I love to read books and articles by Thomas Sowell because he writes in such a clear and understandable manner. He makes things make sense and states them very clearly. This is another great book that explains a lot of what we see and hear and often believe but which simply put isn't true.
From one of America's most distinguished economists, a short, brilliant and revelatory book: the fundamental ideas people most commonly get wrong about economics, and how to think about the subject better.
Economic Facts and Fallacies exposes some of the most popular fallacies about economic issues--and does so in a lively manner and without requiring any prior knowledge of economics by the readers. These fallacies include many beliefs widely disseminated in the media and by politicians, such as fallacies about urban problems, income differences, male-female economic differences, as well as economics fallacies about academia, about race, and about Third World countries.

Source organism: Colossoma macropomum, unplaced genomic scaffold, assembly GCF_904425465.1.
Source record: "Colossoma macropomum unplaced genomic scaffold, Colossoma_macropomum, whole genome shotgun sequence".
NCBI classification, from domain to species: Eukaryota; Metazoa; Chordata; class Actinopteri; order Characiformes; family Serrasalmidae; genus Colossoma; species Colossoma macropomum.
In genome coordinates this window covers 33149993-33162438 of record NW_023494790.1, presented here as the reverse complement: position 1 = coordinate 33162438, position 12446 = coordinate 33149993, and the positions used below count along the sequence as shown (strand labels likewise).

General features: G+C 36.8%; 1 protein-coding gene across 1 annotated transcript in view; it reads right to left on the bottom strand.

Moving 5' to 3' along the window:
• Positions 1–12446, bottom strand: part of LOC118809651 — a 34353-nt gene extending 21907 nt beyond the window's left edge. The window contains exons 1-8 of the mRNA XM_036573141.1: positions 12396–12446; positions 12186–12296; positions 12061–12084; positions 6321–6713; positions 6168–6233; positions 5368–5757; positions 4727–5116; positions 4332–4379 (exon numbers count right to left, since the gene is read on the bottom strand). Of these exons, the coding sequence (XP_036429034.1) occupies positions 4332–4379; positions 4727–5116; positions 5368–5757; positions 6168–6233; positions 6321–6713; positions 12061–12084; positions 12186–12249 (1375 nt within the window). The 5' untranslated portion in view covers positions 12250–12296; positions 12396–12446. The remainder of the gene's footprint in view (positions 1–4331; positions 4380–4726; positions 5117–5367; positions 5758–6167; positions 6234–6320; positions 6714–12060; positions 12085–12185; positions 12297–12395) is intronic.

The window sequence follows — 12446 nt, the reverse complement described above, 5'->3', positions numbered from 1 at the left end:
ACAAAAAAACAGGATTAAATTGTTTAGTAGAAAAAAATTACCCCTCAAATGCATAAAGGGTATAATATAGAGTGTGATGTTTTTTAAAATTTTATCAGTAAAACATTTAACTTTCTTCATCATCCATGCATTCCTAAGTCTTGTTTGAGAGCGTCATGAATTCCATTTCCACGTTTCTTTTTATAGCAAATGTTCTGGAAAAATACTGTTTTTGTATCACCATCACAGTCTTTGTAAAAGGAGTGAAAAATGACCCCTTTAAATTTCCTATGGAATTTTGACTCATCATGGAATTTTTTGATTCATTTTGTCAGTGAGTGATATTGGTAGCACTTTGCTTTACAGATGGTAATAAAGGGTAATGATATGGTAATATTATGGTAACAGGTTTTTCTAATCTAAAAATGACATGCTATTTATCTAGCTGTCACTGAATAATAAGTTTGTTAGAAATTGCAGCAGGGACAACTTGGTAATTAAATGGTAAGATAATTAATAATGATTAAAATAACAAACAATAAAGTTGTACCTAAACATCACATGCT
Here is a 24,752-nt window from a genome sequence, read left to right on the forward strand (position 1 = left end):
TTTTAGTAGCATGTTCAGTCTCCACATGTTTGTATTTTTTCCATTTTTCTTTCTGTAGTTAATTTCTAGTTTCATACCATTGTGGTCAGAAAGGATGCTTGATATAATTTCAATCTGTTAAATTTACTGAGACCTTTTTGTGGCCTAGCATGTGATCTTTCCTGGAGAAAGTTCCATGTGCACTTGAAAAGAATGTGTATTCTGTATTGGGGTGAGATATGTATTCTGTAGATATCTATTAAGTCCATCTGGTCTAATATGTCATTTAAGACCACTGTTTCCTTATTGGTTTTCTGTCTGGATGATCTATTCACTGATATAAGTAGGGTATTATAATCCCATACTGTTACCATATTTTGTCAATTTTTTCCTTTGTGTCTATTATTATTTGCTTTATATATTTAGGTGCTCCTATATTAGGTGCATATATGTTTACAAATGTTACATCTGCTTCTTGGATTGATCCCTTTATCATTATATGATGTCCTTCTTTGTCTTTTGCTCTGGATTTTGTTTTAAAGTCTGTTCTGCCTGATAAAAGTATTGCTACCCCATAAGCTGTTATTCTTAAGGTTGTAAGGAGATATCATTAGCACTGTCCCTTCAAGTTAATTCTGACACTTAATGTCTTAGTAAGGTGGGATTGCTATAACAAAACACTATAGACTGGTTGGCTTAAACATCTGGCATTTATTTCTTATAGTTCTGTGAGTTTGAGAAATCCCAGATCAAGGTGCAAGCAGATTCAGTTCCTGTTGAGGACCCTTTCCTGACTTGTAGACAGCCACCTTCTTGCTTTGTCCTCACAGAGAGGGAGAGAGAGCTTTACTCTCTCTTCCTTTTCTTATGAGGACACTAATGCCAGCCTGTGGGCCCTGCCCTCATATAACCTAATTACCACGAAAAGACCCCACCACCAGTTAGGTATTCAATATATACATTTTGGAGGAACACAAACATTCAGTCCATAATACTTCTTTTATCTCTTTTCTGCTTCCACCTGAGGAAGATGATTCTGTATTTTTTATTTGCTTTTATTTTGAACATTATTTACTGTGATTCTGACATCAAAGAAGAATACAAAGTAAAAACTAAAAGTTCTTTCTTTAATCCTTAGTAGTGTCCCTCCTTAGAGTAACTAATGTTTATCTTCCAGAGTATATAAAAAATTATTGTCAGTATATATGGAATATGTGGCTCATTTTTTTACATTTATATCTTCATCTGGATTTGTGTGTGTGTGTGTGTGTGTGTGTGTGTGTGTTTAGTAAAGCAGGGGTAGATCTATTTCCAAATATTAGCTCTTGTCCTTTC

One of the themes of Economic Facts and Fallacies is that fallacies are not simply crazy ideas but in fact have a certain plausibility that gives them their staying power--and makes careful examination of their flaws both necessary and important, as well as sometimes humorous.
Written in the easy to follow style of the author's Basic Economics, this latest book is able to go into greater depth, with real world examples, on specific issues.